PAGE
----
MIAMI, Jan. 29 (UPI) -- The records of a defunct Miami clinic linked to steroids contain the names of a number of famous sports figures, the Miami New Times reported Tuesday.
The newspaper, which conducted a three-month investigation, said the records were given to it by a former employee of Biogenesis, an anti-aging clinic not far from the University of Miami campus.
The clinic closed last month and its records "are clear in describing the firm's real business: selling performance-enhancing drugs, from human growth hormone to testosterone to anabolic steroids," the New Times said.
The newspaper said names in the records include New York Yankees superstar Alex Rodriguez, and other athletes with Miami ties: San Francisco Giants outfielder Melky Cabrera, Oakland A's pitcher Bartolo Colon, pro tennis player Wayne Odesnik, Cuban star boxer Yuriorkis Gamboa and Texas Rangers slugger Nelson Cruz.
The names also include former University of Miami ace Cesar Carrillo, Padres catcher Yasmani Grandal. Washington Nationals star Gio Gonzalez and notable coaches, including UM baseball conditioning coach Jimmy Goins, the newspaper said.
Ravens' Lewis denies using antler spray
NEW YORK, Jan. 29 (UPI) -- Baltimore Ravens linebacker Ray Lewis Tuesday denied a report he used a deer antler extract that contains a banned performance-enhancing substance.
Mitch Ross, the owner of Sports with Alternatives to Steroids, based in Alabama, said in a Sports Illustrated report published Tuesday he provided "about 40 bottles" of the deer antler spray -- which contains the growth hormone IGF-1 -- to Lewis last year as the 13-time Pro Bowl linebacker was recovering from a torn triceps.
SI reported Ross produced a recording of a conversation with Lewis in which the Ravens star tells Ross to "just pile me up and just send me everything you got, because I got to get back on this this week."
Like the banned human growth hormone, IGF-1 is detectable only by blood tests, which NFL players are not yet required to take as the players' union and the league negotiate ground rules for them.
Lewis -- the Most Valuable Player in Super Bowl XXXV -- initially sidestepped questions about the story Tuesday in New Orleans, where the Ravens are preparing to play in Sunday's Super Bowl XLVII, The New York Times reported.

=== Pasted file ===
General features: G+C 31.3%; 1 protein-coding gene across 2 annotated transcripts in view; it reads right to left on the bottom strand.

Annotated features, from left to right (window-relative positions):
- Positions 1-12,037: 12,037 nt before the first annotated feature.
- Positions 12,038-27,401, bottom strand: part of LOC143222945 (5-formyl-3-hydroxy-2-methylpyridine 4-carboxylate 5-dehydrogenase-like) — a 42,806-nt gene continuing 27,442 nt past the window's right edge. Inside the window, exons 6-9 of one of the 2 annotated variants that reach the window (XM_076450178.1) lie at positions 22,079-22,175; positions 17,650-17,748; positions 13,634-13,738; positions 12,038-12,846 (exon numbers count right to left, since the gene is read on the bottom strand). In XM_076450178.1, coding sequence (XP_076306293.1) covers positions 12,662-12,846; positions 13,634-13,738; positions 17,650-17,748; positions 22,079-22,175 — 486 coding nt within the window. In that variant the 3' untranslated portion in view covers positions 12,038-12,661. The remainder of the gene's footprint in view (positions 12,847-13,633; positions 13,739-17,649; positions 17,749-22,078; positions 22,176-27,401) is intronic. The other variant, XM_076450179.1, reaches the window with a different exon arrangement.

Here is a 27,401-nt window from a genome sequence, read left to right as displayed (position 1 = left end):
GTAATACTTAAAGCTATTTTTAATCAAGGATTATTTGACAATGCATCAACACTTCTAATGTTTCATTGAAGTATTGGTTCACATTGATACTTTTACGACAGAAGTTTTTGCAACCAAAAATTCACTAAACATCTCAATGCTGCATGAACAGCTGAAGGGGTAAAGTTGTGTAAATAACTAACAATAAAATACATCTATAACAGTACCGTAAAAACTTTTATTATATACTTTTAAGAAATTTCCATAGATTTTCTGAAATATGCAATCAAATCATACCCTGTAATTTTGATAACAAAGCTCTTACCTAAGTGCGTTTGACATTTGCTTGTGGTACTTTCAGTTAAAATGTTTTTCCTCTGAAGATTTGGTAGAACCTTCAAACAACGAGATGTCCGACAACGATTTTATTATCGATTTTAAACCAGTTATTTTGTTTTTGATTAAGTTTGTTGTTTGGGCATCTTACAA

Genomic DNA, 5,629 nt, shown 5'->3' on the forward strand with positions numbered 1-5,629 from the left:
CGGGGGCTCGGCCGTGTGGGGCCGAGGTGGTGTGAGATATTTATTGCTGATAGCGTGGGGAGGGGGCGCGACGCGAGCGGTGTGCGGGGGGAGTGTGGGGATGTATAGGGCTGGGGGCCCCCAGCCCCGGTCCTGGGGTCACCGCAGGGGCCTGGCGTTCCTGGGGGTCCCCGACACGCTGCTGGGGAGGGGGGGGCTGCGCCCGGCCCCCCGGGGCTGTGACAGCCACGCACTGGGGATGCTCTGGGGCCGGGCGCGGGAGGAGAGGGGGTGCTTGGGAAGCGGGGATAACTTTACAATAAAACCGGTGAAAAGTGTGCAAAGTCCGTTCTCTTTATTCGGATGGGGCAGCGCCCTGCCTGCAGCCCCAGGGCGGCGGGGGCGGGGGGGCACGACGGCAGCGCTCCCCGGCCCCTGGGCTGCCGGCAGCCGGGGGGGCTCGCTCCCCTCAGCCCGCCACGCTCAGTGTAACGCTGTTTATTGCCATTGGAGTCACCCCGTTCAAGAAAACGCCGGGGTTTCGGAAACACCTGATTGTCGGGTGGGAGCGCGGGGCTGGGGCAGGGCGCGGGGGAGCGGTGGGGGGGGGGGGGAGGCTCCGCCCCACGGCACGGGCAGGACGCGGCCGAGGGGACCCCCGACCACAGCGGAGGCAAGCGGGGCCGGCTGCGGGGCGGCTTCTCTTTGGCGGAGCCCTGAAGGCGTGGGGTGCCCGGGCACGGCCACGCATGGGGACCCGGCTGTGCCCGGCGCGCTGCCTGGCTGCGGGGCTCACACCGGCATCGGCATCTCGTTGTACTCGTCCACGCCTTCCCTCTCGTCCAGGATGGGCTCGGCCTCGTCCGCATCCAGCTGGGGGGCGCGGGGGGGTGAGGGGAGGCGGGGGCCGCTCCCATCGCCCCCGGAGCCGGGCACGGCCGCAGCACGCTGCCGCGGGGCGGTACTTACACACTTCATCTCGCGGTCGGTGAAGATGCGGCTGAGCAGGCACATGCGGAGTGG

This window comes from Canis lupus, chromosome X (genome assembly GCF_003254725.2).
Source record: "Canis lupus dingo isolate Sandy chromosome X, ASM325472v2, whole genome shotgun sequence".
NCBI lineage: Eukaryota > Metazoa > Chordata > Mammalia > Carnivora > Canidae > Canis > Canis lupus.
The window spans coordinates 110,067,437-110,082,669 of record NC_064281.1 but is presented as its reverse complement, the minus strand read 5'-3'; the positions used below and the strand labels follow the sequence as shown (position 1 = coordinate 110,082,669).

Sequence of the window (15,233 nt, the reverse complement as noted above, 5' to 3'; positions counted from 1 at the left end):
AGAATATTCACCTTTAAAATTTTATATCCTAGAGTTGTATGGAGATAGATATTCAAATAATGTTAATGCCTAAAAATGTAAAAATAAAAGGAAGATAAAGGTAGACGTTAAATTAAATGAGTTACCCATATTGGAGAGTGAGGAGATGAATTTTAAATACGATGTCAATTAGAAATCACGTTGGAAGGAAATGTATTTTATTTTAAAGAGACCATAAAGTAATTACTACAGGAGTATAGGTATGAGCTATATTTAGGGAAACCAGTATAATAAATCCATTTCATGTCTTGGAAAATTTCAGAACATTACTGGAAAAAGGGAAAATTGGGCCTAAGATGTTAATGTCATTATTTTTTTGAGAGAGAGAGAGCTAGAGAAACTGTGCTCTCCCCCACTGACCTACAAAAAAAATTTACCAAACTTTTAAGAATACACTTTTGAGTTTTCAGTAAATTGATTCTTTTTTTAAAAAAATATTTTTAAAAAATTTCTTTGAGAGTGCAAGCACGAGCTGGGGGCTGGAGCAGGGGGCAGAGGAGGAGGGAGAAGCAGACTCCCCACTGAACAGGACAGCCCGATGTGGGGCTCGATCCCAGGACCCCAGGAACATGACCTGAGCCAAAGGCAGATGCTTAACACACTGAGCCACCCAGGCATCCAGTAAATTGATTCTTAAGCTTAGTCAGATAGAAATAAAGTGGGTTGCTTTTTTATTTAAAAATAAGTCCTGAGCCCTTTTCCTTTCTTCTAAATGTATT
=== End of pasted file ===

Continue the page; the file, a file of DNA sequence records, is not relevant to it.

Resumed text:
However, when asked directly if he had ever used deer-antler velvet extract spray, Lewis said, "Nah, never," the Los Angeles Times reported.
49ers' Moss: 'I'm the greatest receiver'
NEW ORLEANS, Jan. 29 (UPI) -- San Francisco 49ers receiver Randy Moss told reporters Tuesday he thinks he is "the greatest receiver to ever play this game."
Moss, meeting with reporters in New Orleans during the Super Bowl XLVII media day interviews, said despite coming off "a down year for me, statistically," he regards himself as the best receiver in NFL history.
"The year before I retired was a down year, and then in Oakland was a down year," he said. "I don't really live on numbers. I really live on impact and what you're able to do out on that field.
"I really do think that I'm the greatest receiver to ever play this game."
Most, however, consider ex-49ers star Jerry Rice, who is the NFL's all-time leader with 1,549 receptions and 22,985 yards, as the best-ever receiver.
Rice -- a 13-time Pro Bowl selection who played on three Super Bowl champion teams -- told ESPN: "I impacted the game by winning Super Bowls. Randy is still trying to win his first one, and I wish him the best, but I was very surprised that he said he's the best receiver to ever play the game. I leave that up to my fans to make that statement."
Obama concerned about football violence
WASHINGTON, Jan. 29 (UPI) -- U.S. President Barack Obama says that despite being a football fan, he's concerned about violence in the game and its effect on players.
Speaking in an interview with The New Republic published Tuesday, Obama -- who has two daughters -- said as a parent he'd be reluctant to let his child play football in an era when the game is becoming increasingly violent.
"I'm a big football fan, but I have to tell you if I had a son, I'd have to think long and hard before I let him play football," he told the magazine. "And I think that those of us who love the sport are going to have to wrestle with the fact that it will probably change gradually to try to reduce some of the violence."
The trade-off for fewer injuries would probably be less excitement, he conceded, but if the game were made safer, "those of us who are fans maybe won't have to examine our consciences quite as much."
The U.S. president said he's worried more about injuries to college players than to NFL players, who are "grown men" that are "well compensated for the violence they do to their bodies."